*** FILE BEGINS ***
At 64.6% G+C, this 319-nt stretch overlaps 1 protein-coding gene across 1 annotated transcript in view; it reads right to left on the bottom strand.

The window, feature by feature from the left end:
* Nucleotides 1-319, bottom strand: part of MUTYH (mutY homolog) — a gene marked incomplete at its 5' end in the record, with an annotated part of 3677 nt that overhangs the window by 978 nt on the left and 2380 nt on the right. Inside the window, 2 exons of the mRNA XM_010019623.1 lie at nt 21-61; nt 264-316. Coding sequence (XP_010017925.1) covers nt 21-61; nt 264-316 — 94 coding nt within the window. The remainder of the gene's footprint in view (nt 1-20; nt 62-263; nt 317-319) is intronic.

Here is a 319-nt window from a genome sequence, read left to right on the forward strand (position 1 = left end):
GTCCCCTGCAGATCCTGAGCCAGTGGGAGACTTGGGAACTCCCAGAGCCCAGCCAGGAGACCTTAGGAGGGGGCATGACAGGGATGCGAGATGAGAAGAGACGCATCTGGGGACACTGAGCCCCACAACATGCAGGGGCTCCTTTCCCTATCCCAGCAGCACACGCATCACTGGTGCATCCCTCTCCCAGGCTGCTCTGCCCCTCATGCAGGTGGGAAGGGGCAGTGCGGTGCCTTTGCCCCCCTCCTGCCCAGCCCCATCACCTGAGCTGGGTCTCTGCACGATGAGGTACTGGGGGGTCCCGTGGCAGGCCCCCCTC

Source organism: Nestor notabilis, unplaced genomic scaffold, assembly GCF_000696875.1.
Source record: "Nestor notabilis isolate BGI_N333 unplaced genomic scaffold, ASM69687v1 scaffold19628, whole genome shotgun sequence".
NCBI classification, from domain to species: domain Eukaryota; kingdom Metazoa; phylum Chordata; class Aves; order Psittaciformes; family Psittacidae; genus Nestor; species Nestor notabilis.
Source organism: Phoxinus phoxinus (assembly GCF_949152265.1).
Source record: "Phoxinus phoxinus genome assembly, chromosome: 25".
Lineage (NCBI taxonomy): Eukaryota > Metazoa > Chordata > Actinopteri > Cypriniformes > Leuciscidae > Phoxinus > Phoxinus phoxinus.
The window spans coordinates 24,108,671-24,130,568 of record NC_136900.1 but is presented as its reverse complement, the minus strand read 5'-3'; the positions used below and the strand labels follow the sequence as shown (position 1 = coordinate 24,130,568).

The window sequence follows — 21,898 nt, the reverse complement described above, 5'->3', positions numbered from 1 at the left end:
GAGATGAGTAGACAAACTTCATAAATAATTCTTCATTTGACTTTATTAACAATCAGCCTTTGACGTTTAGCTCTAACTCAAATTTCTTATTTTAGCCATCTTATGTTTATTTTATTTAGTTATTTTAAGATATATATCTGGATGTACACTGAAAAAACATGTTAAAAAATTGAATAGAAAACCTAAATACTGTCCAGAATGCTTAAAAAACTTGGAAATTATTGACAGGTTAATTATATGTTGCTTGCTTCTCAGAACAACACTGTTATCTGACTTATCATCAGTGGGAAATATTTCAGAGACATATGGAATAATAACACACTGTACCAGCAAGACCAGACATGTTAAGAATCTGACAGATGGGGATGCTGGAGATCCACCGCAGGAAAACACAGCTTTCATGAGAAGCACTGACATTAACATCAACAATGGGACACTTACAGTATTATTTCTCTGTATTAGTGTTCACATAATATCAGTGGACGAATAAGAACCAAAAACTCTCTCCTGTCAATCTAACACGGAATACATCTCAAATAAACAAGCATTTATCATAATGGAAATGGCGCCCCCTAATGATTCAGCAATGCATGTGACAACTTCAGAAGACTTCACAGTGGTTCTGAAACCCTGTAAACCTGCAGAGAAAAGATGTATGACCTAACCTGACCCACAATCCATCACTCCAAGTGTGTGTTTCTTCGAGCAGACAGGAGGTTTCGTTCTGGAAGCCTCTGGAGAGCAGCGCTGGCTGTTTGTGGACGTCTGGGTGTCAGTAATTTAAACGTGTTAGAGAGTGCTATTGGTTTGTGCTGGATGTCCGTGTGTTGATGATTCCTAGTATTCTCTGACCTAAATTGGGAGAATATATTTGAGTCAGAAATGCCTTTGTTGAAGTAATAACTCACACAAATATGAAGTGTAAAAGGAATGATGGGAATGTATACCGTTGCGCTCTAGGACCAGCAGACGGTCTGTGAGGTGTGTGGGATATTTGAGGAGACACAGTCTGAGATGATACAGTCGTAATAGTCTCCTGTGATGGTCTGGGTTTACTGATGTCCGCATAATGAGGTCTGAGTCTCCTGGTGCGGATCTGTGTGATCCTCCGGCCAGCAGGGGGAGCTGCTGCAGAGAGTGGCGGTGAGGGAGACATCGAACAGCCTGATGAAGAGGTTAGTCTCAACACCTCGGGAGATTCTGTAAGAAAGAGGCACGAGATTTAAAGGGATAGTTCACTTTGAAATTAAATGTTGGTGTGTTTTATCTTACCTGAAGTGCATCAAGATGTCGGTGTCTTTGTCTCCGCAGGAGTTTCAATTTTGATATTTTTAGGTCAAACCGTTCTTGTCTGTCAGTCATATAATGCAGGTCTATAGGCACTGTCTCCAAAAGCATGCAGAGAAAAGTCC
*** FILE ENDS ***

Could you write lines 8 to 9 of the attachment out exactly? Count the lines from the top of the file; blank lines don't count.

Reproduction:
NCBI classification, from domain to species: domain Eukaryota; kingdom Metazoa; phylum Chordata; class Aves; order Psittaciformes; family Psittacidae; genus Nestor; species Nestor notabilis.
Source organism: Phoxinus phoxinus (assembly GCF_949152265.1).